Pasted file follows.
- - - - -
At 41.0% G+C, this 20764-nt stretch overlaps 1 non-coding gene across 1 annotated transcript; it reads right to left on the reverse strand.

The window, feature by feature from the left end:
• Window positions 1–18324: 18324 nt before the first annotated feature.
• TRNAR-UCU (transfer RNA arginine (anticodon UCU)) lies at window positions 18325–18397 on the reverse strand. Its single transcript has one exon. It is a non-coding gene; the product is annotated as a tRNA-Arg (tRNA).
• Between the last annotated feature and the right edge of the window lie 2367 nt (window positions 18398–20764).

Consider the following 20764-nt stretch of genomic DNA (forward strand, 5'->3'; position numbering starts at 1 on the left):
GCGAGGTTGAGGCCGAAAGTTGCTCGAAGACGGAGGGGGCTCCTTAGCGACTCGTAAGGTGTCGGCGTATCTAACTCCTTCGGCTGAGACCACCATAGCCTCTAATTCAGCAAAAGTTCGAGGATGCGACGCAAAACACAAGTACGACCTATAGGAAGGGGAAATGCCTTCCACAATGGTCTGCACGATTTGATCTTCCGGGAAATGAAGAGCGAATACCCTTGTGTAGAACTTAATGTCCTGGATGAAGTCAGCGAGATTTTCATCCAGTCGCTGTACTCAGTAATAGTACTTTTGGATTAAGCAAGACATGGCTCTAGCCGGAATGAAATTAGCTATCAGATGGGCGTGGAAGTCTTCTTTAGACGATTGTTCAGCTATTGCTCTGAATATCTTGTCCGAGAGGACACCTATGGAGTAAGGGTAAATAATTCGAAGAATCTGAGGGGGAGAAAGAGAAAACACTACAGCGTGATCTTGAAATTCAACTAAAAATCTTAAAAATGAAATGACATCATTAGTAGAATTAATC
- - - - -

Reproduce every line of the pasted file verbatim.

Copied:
At 41.0% G+C, this 20764-nt stretch overlaps 1 non-coding gene across 1 annotated transcript; it reads right to left on the reverse strand.

The window, feature by feature from the left end:
• Window positions 1–18324: 18324 nt before the first annotated feature.
• TRNAR-UCU (transfer RNA arginine (anticodon UCU)) lies at window positions 18325–18397 on the reverse strand. Its single transcript has one exon. It is a non-coding gene; the product is annotated as a tRNA-Arg (tRNA).
• Between the last annotated feature and the right edge of the window lie 2367 nt (window positions 18398–20764).

Consider the following 20764-nt stretch of genomic DNA (forward strand, 5'->3'; position numbering starts at 1 on the left):
GCGAGGTTGAGGCCGAAAGTTGCTCGAAGACGGAGGGGGCTCCTTAGCGACTCGTAAGGTGTCGGCGTATCTAACTCCTTCGGCTGAGACCACCATAGCCTCTAATTCAGCAAAAGTTCGAGGATGCGACGCAAAACACAAGTACGACCTATAGGAAGGGGAAATGCCTTCCACAATGGTCTGCACGATTTGATCTTCCGGGAAATGAAGAGCGAATACCCTTGTGTAGAACTTAATGTCCTGGATGAAGTCAGCGAGATTTTCATCCAGTCGCTGTACTCAGTAATAGTACTTTTGGATTAAGCAAGACATGGCTCTAGCCGGAATGAAATTAGCTATCAGATGGGCGTGGAAGTCTTCTTTAGACGATTGTTCAGCTATTGCTCTGAATATCTTGTCCGAGAGGACACCTATGGAGTAAGGGTAAATAATTCGAAGAATCTGAGGGGGAGAAAGAGAAAACACTACAGCGTGATCTTGAAATTCAACTAAAAATCTTAAAAATGAAATGACATCATTAGTAGAATTAATC